Monday, October 31, 2005

Need a bigger hammer?


My answer to this question is usually: "Then we must be doing it wrong!". Well, I hope this case is the exception. Shoehorning a souped-up Vanagon transaxle into my little Ghia was never supposed to be easy, but discovering that this particular tranny ain't compatible with the super-slick Gene Berg Bus-to-Bug transaxle adaptor kit wasn't the news I wanted. The other method that has been used is purveyed primarily by economy-minded parts vendors, who's aftermarket gear is stamped with the infamous Bugpack brand. Basically, one uses adaptor plates to mount the Vanagon tranny a couple of inches higher than stock, cuts a hole through the body, and runs a shiftrod across the top of the tunnel, usually elimating the parking brake in the process... Not a very attractive-sounding option. Armed with several negative reviews and a healthy dose of skepticism, I approached my local aircooled outlet: Autosport International
Jerry's been in business for over 40 years, supplying both the offroad and street rod VW scene, so I trust his recommendations. He introduced the 'spacer block' option to me, that rerouts the shifter rod back down into the original tunnel, but that would be second choice due to inevitable slop introduced by adding another linkage to the setup. The initially unattractive 'over the top' approach depends upon a sandrail-style shifter, which Jerry says is by far the most 'positive feeling' shifter on the market, and the only one he'd consider for speed-shifting a big bus tranny. Also, the instructions claim that the parking brake may be preserved by mounting the shifter at an angle, but I'm interested in fabbing up a custom yoke to pass the shift rod
around the emergency brake. It's either use one of these options, relocate the brake to an elevated bracket, put in an american-style pedal activated parking brake, or rely upon a hydraulic line lock and a prayer, backed up by wheel chocks...
So, emboldened by the wizened advice of a seasoned VW Guru, I plunked down the cash for a Bugpack Bus-to-bug tranny mount kit.
Bugpack quality was readily apparent, as I had to ream out four of the eight mounting holes in order to get things to line up right between my factory fresh transaxle and the never-been-crashed Ghia frame horns.. Now, say what you will about variances between hand-welded chassises, (sic) but such early obstacles do not inspire confidence in adaptor engineering...
The next order of business was cutting a hole to fit the nosecone through precious antique sheet metal. After careful measurement and a test-fit, the ole hole saw came out, and cut a hole only 1/4" off from where it should have been, which was easily corrected (after another test fit). Having recently demolished my Harbor Freight $16 sawzall in a demolition project, this opening had to be enlarged by hand. This was a good thing. With plenteous power, I probably would have hacked right on through the body/pan junction and purposely severed the rear brake line, as it looked like I'd need to open down to the original shift linkage inspection port in order to get enough clearance, and besides, I oughtta replace that brake line anyway.... No; hobbled by cramping fingers and my measly hacksaw blade, I took several swipes at the task, test fitting all along the way. A hump had to be hammered into the body beneath/behind the rear seat, in order to provide clearance for the tall and square bus tranny. Realizing that my grinding, drilling, hammering and manly grunting was echoing through the neighborhood, I closed the garage doors at 9pm and toiled in private... Upon the sixth 'dry fit', the transaxle slid home through an almost perfectly-sized opening, the brake line was intact and in it's stock location, the frame horns had been trimmed by only millimeters, and the body's new hump and hole would be hidden in the final product, yet also easily repairable should that be someday desirable...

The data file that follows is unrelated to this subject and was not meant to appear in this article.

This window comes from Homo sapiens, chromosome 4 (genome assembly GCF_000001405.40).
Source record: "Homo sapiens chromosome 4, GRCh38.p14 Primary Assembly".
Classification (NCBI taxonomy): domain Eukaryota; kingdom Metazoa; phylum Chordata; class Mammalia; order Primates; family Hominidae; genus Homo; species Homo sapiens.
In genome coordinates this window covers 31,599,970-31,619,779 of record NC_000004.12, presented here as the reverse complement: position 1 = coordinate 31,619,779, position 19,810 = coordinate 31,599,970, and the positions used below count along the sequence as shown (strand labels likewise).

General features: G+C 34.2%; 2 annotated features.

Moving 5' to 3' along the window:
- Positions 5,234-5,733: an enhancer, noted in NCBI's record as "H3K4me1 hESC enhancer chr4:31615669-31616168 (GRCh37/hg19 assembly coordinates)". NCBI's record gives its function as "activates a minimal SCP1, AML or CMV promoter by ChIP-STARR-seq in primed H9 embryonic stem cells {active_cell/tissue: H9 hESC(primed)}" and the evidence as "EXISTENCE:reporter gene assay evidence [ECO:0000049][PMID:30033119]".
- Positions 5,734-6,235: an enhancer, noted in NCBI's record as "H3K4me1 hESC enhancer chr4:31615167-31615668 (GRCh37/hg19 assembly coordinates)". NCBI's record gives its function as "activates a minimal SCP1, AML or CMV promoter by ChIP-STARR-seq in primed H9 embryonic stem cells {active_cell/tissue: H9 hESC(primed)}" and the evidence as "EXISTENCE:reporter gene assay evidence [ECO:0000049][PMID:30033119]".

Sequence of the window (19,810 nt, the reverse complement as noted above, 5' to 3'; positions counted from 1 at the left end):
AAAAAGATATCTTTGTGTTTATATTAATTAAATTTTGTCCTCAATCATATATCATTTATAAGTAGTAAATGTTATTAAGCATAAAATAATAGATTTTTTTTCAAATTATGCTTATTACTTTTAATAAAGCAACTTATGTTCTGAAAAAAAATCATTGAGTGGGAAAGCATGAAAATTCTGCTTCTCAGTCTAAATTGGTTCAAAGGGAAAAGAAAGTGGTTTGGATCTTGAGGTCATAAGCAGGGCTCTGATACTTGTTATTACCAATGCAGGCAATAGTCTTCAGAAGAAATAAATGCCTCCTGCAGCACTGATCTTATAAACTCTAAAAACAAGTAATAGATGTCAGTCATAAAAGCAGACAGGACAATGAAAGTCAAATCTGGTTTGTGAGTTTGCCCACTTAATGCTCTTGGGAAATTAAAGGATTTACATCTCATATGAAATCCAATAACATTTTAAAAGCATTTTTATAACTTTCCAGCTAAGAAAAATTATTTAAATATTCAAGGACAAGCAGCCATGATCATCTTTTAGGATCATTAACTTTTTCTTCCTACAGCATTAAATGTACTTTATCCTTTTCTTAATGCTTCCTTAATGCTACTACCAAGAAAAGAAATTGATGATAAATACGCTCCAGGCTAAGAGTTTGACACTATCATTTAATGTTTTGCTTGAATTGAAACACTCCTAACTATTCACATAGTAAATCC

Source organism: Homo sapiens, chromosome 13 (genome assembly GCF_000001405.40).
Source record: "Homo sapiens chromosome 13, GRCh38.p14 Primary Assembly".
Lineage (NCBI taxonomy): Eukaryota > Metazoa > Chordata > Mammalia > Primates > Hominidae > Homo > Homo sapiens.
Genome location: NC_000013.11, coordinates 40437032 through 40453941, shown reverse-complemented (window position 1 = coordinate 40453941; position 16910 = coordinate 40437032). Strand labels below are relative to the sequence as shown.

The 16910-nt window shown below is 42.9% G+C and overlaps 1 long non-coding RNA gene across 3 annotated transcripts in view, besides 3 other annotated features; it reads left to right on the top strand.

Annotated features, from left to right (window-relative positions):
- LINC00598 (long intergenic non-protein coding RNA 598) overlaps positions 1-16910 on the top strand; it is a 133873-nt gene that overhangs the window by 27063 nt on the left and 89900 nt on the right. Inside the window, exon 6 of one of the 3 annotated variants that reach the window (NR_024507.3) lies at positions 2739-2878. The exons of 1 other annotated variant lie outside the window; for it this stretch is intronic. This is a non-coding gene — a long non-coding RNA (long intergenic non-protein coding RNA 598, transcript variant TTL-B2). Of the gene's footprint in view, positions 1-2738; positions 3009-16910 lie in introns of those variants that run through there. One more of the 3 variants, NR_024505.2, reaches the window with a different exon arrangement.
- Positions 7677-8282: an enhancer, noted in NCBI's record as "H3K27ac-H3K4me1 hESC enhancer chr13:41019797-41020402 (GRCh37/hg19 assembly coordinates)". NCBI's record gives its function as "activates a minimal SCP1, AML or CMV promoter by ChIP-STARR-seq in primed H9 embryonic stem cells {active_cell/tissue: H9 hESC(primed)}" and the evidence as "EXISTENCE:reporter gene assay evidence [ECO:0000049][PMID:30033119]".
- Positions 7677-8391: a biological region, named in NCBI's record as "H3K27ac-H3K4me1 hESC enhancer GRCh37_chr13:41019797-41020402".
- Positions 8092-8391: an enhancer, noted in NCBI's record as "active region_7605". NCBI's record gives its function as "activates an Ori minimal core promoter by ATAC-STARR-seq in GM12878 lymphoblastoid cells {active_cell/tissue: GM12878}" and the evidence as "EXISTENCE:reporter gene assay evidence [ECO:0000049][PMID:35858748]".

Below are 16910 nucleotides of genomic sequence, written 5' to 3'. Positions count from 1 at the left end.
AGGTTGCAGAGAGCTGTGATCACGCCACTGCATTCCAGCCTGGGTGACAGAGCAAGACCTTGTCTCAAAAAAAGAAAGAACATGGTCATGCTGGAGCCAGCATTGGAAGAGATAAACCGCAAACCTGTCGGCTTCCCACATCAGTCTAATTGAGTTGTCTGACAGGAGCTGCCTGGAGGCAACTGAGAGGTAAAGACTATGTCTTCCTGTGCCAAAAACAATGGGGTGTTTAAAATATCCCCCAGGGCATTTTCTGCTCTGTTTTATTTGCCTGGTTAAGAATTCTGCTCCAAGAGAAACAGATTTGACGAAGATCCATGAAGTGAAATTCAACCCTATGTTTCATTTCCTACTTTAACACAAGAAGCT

(Experienced viewers may note that the lower adaptor is mounted backwards. Well, that's the only way the holes would line up. I'll have to get a bigger rattail file and realign the holes for a final mounting....)

1 comment:

Monk said...

Looking real nice... Really like the Rod rendering of the final project!
Monk